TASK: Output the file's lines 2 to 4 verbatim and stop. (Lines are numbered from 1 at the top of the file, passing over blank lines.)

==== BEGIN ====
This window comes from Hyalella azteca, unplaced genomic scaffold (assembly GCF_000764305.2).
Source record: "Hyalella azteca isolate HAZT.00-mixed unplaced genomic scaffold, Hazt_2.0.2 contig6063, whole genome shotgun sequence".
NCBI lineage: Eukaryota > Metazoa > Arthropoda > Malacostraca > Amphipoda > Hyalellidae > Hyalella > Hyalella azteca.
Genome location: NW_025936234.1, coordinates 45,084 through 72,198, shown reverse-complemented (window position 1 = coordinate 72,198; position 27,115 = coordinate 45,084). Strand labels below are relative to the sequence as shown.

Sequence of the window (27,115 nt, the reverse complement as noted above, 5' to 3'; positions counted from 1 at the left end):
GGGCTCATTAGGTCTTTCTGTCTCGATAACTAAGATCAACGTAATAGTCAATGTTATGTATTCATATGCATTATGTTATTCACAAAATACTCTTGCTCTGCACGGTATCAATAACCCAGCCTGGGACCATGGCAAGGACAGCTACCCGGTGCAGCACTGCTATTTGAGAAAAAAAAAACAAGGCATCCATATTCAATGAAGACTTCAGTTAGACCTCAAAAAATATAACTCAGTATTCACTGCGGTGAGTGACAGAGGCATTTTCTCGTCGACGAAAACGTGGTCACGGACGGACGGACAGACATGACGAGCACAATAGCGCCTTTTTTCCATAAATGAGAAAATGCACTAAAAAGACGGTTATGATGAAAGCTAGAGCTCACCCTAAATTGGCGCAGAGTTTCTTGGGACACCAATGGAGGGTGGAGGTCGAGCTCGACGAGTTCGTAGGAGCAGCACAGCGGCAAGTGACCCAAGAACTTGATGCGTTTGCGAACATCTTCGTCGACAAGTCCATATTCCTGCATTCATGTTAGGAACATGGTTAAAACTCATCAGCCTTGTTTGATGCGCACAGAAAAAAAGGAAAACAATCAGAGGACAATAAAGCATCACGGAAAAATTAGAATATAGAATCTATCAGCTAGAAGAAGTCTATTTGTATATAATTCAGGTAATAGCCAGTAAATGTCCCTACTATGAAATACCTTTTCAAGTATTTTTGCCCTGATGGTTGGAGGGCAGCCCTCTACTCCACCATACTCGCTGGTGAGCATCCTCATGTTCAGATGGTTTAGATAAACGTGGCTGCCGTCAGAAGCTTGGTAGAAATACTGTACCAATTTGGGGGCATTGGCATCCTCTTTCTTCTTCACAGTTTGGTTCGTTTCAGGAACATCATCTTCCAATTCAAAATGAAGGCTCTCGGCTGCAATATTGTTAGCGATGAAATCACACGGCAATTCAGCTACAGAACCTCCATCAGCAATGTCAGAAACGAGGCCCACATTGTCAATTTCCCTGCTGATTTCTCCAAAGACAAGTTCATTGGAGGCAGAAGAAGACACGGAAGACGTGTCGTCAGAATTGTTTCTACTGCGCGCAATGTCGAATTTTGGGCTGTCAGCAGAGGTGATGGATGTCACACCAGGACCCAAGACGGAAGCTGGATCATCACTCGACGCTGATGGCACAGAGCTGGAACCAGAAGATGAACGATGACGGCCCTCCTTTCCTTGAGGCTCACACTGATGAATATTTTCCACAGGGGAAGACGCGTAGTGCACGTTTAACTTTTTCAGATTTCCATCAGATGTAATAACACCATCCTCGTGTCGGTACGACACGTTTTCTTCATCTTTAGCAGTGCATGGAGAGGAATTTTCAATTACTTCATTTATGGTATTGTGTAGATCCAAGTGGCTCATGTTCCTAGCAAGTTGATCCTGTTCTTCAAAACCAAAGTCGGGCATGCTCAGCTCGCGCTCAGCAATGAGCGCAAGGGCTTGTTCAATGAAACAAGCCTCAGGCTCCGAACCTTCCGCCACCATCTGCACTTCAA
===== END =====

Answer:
Source record: "Hyalella azteca isolate HAZT.00-mixed unplaced genomic scaffold, Hazt_2.0.2 contig6063, whole genome shotgun sequence".
NCBI lineage: Eukaryota > Metazoa > Arthropoda > Malacostraca > Amphipoda > Hyalellidae > Hyalella > Hyalella azteca.
Genome location: NW_025936234.1, coordinates 45,084 through 72,198, shown reverse-complemented (window position 1 = coordinate 72,198; position 27,115 = coordinate 45,084). Strand labels below are relative to the sequence as shown.